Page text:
Trackserver v2.0 released

This evening, I released Trackserver version 2.0. If you don’t know what Trackserver is, please read my introductory post.

The v2.0 update contains many changes and some interesting new features:

  • It is now possible to add multiple tracks to a single map, by giving a comma-separated list of track IDs to the track parameter of the [tsmap] shortcode. You can also mix static tracks and live tracking in a single map, for example [tsmap track=12,84,live]
  • For maps with track=live, an information bar can be shown at the top of the map with some data about the latest track point. Add infobar=yes to the shortcode parameters. The content of the infobar can be formatted using a template that can be specified in the Trackserver user profile.
  • Experimental support for the SendLocation iOS app. This has not yet been tested with the actual app, but it works in theory. Please test this if you own an iOS device and a willing to spend the 99 cents for the app.
  • Upload via the WordPress admin and HTTP POST now accept GPX 1.0 files in addition to GPX 1.1. It seems that some modern software (most notably Viking) still creates GPX 1.0 files 🙁
  • The Leaflet JavaScript library was updated to v0.7.7 (a minor update)

Some bugs were fixed too:

  • The track management page in the WP admin gained a lot of speed through some indexes on Trackserver’s database tables.
  • Fixed a bug in the handling of OsmAnd’s timestamps, that caused an integer overflow on 32-bit systems.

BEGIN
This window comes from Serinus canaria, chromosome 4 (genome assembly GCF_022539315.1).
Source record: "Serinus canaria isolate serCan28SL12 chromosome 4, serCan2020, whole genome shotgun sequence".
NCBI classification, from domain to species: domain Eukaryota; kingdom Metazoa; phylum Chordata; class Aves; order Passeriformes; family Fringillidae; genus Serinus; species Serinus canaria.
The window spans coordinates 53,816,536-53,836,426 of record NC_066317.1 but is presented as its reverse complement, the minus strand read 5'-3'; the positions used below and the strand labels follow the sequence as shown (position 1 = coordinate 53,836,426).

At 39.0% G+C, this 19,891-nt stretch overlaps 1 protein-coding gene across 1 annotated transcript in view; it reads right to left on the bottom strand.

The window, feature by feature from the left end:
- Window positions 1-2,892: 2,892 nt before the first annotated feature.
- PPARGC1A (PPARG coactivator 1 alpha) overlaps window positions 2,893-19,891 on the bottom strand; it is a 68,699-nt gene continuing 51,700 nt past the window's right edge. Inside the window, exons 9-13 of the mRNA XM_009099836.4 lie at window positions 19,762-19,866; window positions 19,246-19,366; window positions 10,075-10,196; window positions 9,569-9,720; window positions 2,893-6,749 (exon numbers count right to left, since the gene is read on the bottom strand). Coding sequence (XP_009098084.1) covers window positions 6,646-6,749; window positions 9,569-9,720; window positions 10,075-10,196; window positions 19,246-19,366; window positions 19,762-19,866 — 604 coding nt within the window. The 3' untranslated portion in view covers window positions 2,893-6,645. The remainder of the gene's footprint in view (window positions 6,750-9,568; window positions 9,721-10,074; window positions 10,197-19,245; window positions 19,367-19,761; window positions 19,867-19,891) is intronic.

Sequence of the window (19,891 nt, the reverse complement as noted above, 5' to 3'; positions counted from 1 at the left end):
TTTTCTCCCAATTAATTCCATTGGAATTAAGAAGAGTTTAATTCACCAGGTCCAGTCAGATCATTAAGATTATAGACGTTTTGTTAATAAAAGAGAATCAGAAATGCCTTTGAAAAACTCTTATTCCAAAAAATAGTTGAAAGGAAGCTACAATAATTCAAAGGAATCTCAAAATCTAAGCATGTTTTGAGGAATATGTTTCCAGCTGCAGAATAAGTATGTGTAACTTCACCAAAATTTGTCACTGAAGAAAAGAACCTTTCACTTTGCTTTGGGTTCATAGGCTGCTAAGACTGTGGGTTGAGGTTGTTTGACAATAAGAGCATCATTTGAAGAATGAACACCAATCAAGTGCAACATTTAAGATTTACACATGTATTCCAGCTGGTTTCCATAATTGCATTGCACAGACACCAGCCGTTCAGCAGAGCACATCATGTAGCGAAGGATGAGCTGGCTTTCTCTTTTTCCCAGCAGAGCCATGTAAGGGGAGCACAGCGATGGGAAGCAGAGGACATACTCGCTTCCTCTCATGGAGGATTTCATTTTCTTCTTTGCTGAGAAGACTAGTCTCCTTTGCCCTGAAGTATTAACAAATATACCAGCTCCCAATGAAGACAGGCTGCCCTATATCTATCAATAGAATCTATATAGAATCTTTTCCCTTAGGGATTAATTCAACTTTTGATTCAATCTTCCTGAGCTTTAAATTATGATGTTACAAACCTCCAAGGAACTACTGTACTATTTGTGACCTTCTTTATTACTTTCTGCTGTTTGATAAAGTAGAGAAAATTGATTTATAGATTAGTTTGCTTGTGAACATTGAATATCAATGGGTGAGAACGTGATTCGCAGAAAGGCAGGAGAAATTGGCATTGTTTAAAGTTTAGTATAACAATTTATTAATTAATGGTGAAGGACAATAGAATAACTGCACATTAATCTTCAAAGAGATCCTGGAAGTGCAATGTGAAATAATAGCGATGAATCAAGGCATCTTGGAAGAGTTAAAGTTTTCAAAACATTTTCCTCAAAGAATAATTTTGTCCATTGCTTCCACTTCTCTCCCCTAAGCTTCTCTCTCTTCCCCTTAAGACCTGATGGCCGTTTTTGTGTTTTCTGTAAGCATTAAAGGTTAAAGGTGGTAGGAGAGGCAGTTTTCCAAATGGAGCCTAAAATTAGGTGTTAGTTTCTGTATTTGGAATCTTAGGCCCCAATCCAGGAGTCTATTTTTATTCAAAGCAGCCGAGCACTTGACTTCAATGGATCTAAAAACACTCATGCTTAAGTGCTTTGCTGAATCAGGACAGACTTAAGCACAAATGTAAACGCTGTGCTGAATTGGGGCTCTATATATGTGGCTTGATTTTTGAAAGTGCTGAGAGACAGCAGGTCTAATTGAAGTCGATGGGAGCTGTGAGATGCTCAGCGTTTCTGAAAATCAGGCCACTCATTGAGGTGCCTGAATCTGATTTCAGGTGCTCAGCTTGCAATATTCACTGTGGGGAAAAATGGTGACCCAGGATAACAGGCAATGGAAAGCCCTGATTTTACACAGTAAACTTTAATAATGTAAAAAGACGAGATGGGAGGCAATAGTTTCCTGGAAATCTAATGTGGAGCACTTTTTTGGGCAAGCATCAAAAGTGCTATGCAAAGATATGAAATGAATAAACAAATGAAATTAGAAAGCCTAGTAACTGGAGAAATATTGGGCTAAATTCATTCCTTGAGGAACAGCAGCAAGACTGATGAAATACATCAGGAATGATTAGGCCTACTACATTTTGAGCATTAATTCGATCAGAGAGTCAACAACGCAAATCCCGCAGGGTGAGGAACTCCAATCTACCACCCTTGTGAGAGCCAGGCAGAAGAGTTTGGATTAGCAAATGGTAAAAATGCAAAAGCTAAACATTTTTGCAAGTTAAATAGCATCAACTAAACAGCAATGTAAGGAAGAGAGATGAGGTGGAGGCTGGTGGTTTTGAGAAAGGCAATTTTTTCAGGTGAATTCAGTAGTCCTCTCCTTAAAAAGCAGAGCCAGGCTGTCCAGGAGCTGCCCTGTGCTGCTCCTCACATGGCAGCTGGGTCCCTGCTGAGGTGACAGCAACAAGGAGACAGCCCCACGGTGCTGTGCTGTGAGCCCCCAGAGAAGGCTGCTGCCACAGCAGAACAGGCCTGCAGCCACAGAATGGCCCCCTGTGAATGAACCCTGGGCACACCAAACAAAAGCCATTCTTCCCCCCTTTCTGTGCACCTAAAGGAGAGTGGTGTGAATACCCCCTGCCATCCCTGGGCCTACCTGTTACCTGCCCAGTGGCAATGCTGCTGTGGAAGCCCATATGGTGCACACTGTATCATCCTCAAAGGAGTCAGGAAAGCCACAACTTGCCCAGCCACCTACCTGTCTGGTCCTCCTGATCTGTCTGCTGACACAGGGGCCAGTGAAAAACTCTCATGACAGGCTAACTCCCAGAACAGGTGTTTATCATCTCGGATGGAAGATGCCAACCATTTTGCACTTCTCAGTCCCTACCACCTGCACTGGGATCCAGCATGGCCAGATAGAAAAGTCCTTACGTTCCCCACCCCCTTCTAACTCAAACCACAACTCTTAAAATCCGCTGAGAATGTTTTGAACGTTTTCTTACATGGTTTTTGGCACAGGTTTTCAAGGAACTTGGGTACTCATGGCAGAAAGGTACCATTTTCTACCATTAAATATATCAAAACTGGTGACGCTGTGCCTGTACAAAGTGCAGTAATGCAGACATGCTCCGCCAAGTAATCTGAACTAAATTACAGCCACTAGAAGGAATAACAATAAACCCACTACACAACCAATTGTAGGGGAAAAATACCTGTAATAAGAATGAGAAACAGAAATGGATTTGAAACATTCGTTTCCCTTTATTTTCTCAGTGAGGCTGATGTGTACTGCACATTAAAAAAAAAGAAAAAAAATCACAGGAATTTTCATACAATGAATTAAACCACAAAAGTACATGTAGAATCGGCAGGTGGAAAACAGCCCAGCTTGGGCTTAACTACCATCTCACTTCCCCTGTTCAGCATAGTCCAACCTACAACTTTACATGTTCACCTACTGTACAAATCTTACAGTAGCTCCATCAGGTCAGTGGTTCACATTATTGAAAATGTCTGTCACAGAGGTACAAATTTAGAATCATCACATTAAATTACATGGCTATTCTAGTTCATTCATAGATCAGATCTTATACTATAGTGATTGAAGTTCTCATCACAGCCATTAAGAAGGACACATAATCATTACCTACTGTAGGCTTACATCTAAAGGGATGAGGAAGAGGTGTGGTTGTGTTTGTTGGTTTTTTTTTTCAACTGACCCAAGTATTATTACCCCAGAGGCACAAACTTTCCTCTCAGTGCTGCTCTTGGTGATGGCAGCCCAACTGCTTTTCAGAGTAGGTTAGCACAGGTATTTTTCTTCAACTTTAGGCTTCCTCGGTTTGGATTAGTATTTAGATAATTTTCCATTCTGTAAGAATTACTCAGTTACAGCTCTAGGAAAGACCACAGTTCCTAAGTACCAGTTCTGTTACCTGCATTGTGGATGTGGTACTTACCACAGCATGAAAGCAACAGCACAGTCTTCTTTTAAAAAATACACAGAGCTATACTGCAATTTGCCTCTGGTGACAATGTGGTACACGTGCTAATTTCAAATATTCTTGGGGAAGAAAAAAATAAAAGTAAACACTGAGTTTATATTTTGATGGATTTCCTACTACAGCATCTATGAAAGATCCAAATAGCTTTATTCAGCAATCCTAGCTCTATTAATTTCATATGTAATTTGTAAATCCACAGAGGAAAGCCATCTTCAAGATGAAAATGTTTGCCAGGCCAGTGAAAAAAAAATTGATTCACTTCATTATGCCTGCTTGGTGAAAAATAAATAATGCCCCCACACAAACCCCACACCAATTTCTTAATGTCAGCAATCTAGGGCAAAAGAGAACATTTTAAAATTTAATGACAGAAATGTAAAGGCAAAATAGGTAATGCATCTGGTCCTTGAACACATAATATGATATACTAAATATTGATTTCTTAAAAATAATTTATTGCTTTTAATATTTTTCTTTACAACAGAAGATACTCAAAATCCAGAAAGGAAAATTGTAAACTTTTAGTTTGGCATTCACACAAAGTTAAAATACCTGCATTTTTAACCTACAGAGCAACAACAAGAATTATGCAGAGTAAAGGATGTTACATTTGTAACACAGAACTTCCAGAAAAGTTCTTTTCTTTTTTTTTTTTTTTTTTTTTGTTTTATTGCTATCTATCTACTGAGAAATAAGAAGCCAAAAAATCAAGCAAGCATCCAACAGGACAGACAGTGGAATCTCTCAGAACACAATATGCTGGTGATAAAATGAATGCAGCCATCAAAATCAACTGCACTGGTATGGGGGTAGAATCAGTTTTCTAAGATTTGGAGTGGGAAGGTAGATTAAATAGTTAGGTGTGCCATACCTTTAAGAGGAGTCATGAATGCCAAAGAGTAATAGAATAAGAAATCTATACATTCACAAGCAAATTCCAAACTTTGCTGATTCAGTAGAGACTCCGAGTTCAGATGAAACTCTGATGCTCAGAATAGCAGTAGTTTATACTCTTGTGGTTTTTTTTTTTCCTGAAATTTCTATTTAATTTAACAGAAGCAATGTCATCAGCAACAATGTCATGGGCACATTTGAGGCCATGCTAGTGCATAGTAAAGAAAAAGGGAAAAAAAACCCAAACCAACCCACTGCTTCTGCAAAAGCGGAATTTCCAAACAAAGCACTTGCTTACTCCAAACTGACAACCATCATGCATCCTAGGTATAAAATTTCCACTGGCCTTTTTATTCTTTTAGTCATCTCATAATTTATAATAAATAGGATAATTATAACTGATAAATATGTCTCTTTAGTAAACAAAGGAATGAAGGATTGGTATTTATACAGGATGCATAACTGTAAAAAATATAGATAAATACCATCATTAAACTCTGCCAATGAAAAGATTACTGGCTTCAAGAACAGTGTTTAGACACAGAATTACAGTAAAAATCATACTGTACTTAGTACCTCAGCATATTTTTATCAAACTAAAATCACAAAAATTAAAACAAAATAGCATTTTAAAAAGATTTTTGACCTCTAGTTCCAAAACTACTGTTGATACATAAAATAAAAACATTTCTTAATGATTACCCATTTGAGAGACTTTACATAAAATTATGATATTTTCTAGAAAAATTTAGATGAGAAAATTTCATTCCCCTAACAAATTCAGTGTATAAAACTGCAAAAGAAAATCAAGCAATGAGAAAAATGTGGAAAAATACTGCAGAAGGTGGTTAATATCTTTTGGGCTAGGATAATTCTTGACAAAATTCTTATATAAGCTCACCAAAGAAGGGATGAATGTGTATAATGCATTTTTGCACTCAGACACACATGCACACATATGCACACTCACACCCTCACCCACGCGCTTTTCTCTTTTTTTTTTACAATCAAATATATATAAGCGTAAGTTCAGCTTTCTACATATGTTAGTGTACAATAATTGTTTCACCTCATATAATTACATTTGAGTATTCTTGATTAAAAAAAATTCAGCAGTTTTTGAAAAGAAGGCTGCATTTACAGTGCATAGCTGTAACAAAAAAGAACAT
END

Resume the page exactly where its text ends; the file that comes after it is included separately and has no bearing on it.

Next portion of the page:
Under the hood, there were some changes too.

Trackserver is now capable of using GeoJSON, rather than Polyline encoding, for getting tracks from the server to display them on a map. However, the benefit of this is somewhat limited. GeoJSON is human-readable (sort-of) but it is also a multitude bigger than Polyline, so for performance reasons, the default is still Polyline.

Trackserver has always tried to determine whether its JavaScript files (including those belonging to Leaflet and its plugins) are necessary on the current page, and to not load them if they are not. It appeared that there are quite a few possible ways in which this detection mechanism could fail, and maps could not be displayed even though they should. Version 2.0 has two ways to mitigate this problem.

First, there is the new [tsscripts] shortcode, that forces Trackserver to load its scripts and CSS, even though the [tsmap] shortcode is not detected. Use this if all else fails. Second, there is an alternative detection algorithm, that can detect the use of the [tsmap] shortcode much more reliably (should be 100%) but has the disadvantage that Trackserver’s CSS cannot be loaded in the <head> of the HTML document anymore. So, neither solution is perfect and that’s why they’re both there.

The technical background story to this problem is, that some WordPress plugins and themes use custom WP_Query objects. This means that the actual list of posts to be displayed can be totally different than what WordPress initally thinks it should be. The initial shortcode detection can only look at the initial query, so any changes that add or remove posts from the query will surely confuse the detection algorithm. The alternative detection just uses the actual shortcode handler to initiate the inclusion of Trackserver’s JavaScript and CSS, but since this handler runs during the rendering of the page, long after the <head> section is printed, the CSS is loaded very late in the document. I am not sure whether this is a big problem, but opinions seem to differ on the subject, and loading CSS in the <head> is still best practice, so Trackserver will try to do that whenever possible.

Please test Trackserver v2.0. If you find any problems, please open a support ticket on the plugin page, or open an issue on Github.

And here’s a map for you 🙂